[VIDEO] GM May Target Dealers Charging Over MSRP for the 2020 Corvette with Reduced Allocations

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[VIDEO] GM May Target Dealers Charging Over MSRP for the 2020 Corvette with Reduced Allocations

Photo Credit: Corvette / Instagram


There’s been quite a bit of discussion about dealer allocations for the 2020 Corvette and where we currently stand right now as retail production of the new mid-engined sports car is slated to being in just a couple of weeks.

When Chevrolet first gave the allocation targets to dealers last year for the 2020 Corvette, the factory was planning to start retail production in early December with 2020 Corvettes being produced for roughly nine months before the model year changeover in September 2020 to the 2021 models. Dealers were given a hard number for their first three months of production, followed by an estimate for the final six months for the model year.

But unplanned circumstances, namely last year’s UAW strike against the automaker, has changed those allocation estimates after Chevrolet was forced to move production back by two months. We are now hearing from some dealers that they are estimating a 15-20% reduction in those original 2020 estimates.

Our friend Mike Davenport, aka YouTube’s Chevy Dude, put out an interesting video late last week that raises some of these concerns regarding dealer allocations for the 2020 Corvette and what that means for potential customers. We have the video embedded below but wanted to go over a couple of points from it.

The first is that Mike is very correct in laying out the facts that from its initial reveal to the first dealer deliveries, the C8 Corvette will be here faster than it took the C7 Corvette – and that’s still true despite the 6-week UAW strike that delayed production.

Mike suggests that GM is looking to see how many sold orders (with status code of 1100) are in the system before deciding on allocations for the remainder of the year. Mike says he is making a push to get all his customer’s orders into the GM Workbench order system so that Chevrolet will see that these are real customers with order numbers. He also shares his opinion that GM is going all out to make sure that it can fulfill its sold customer orders first and that the top national dealers will probably be able to take care of their customers in this regard. What we find newsworthy in the conversation is that instead of the automaker reducing allocations across the board, Mike thinks that GM might disproportionately take away allocations from dealerships who (1) have charged over MSRP, (2) those that have unsold allocation, or (3) dealers who are attempting to submit stock orders.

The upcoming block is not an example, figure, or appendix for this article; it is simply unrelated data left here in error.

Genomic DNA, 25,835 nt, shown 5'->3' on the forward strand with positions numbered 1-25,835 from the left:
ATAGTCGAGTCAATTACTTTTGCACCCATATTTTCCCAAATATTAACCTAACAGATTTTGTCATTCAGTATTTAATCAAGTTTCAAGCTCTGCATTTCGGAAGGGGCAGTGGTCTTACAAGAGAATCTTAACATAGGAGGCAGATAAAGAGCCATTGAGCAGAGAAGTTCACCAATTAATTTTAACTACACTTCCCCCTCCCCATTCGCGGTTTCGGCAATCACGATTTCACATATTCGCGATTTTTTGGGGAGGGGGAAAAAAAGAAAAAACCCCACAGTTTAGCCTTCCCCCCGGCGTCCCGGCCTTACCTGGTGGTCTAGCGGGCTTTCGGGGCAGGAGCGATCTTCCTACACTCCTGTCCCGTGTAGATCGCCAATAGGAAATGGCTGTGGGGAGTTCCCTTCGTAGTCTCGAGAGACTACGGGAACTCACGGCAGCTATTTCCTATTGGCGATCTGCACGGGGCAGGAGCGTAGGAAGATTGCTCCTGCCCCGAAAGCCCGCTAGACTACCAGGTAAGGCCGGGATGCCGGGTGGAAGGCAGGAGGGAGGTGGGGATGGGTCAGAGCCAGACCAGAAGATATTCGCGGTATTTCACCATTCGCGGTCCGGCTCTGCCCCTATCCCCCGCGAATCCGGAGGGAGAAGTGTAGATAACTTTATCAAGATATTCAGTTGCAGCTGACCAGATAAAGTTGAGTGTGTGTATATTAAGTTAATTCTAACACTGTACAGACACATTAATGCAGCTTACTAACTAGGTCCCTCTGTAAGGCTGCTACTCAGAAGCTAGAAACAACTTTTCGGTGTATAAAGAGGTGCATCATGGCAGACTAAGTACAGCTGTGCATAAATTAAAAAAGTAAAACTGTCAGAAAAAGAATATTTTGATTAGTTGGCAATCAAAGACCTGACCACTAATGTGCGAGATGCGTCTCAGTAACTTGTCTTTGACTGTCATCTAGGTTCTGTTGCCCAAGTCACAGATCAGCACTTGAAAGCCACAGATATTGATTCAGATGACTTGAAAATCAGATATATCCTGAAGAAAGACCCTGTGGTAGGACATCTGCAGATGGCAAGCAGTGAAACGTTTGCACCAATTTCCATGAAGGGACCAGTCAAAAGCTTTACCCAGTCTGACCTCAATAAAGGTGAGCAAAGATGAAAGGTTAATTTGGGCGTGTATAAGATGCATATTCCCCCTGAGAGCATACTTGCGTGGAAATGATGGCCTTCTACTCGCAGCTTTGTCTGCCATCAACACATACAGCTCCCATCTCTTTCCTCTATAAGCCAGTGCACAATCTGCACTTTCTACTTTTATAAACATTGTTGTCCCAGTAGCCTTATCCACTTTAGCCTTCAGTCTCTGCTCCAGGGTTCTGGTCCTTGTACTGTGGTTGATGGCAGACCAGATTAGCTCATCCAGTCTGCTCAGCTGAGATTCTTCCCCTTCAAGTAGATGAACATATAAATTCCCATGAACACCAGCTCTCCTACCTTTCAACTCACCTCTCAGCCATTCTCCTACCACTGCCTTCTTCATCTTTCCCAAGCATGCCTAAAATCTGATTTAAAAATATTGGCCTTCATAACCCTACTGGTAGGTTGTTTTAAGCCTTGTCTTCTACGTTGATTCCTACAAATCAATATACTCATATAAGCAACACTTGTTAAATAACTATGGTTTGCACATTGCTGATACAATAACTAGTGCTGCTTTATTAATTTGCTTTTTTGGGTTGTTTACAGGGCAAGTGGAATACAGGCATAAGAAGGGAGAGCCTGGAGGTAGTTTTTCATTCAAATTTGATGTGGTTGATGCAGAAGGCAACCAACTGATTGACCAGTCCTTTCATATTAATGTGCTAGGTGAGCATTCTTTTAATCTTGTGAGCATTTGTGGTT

We’ve heard this before that GM might try to make an example of certain dealers who are charging over MSRP for the new Corvette. We would be okay with any reductions in allocation targeted first at those dealers who are selling the Corvettes for more than MSRP as it does end up protecting those enthusiasts from huge markups and the associated games that go with it, like selling your sold order to someone else because they were willing to pay more for it.

I think that Mike’s idea to get his customers into the Workbench order system is probably a good thing overall. But there is no guarantee that just because you have an order at 1100 status that it will be picked up and fulfilled by GM during the current model year. With all the demand for the car prior to production, late orders may end up being 2021 models. That brings up a whole other set of questions regarding 2021 pricing as well as any new options or colors that may become available during the C8 Corvette’s second model year. Unfortunately, we just don’t have those answers yet.

For those of you without a current 2020 order or dealer deposit on a new 2020, I think the time has passed where you can still order the C8 Corvette for the inaugural model year. Most likely all new orders will end up being pushed to 2021 models. But the good news is that you may still get the car in 2020.

Our friends at Chevrolet are pretty smart when it comes to the massive planning and scaling up the workforce to produce as many new C8 Corvettes that can be sold, and they aren’t trying to make the C8 rollout any more difficult than it should be. With so many moving parts and so many varying opinions, it can be difficult to watch this process play out. These next few months will be the hardest for those with a new Corvette on order. Corvette buyers need to be extremely patient during this time and eventually, you’ll see your Corvette dreams fulfilled.